Politics & Policy


Learning the lessons of health-care reform.

I have finally figured out how to apply the lessons of Obamacare to save my own sinking medical office from bankruptcy.

Under the president’s health-care law, the stated goal of which is to provide easy-to-use health insurance for everyone, you — the struggling-to-make-ends-meet patient — will see your skyrocketing mandated premiums used to pay not only for contraception, but also for the medical sequelae of a rude and obese McDonald’s customer who chooses to eat one bacon cheeseburger with fries after another. As your physician, I will be paid less and less for treating you even as insurance companies charge you more and more to cover the self-destructive among us. At the same time, Obamacare mandates will shrink your co-pays to the point where I will no longer be able to afford coffee for my nurses.

Don’t get me wrong. I don’t mean to appear selfish or unappreciative of your choosing my services; in fact, I am committed to taking care of you regardless of whether doing so still pays my bills. I will keep my office door open as long as I can afford to keep the lights on. As a private practitioner, I am a dying breed, and even as most of my contemporaries join the ranks of hospitals and clinics, I am pledged to continue to provide you with the kind of care you are used to receiving.

After considering the problem of solvency for months, I have finally come up with a stopgap solution, one patterned after Obamacare itself. Why shouldn’t I learn a lesson on how to survive from the very law that’s endangering my existance?

You see, all patients who come to my office provide me with an imprint of their credit card, just in case they owe me a balance payment and ask me to charge it. I have credit-card data on all my patients, from my poorest to my richest, from my nastiest character out of a Dickens novel to my kindest old-timer who wouldn’t hurt a fly.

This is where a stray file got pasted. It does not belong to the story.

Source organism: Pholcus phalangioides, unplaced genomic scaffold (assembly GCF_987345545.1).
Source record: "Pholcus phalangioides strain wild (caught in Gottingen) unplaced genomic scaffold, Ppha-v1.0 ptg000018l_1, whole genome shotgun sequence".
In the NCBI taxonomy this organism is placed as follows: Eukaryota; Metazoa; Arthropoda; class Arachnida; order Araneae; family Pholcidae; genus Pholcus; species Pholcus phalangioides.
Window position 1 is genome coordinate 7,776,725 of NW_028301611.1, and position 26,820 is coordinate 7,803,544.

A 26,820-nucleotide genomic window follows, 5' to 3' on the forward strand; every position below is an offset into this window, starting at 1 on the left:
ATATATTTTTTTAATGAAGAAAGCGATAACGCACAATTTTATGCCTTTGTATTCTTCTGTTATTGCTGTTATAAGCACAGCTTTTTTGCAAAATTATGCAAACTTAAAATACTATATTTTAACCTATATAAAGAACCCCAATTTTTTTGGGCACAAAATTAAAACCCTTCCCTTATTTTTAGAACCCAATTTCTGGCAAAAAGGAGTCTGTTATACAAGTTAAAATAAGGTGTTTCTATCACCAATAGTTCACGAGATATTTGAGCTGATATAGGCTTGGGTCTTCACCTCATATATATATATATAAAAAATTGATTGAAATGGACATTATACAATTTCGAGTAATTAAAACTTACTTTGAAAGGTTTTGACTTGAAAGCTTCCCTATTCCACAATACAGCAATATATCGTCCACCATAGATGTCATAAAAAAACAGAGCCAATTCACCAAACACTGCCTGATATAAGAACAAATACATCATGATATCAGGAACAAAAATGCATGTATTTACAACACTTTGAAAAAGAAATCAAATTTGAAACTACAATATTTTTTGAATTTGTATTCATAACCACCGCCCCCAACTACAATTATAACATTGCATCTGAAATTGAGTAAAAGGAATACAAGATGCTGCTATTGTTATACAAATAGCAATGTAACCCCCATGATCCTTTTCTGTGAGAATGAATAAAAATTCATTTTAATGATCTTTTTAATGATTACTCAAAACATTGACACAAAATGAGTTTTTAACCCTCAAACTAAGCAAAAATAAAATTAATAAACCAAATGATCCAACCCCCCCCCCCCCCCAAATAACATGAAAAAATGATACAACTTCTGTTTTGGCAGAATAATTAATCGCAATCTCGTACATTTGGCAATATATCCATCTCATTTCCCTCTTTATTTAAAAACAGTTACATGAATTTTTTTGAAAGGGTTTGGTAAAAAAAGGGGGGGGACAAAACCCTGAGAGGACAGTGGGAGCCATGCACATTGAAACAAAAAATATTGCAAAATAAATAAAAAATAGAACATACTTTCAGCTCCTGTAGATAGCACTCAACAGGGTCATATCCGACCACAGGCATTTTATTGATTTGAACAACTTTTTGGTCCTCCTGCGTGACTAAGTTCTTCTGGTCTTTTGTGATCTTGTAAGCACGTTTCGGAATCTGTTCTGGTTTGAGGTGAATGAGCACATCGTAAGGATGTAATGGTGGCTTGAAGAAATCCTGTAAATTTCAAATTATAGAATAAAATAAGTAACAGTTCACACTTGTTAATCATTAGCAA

Today I figured out a little system, designed to save the professional lives of doctors everywhere while providing a security blanket for patients everywhere. It could be another pilot project within Obamacare. It’s simple, really: I would like the permission of the president and Congress to charge my most self-destructive and my richest patients a small amount on their credit cards each month to cover my service for the uninsured and underinsured. If you are an abuser of my little office, if you yell at my office manager or slam the door on your way out, I want the president’s permission to charge you a little more, too.

If the president gives me his permission, I will be able to charge my poor, kind, and polite patients a little bit less. If the doctors’ prayer to the U.S. Supreme Court fails and the insurance mandate survives, at least with Doctorcare I will still be able to keep my doors open.

— Marc Siegel, M.D., is an internist practicing in New York City, the author of The Inner Pulse, and a Fox News medical contributor.


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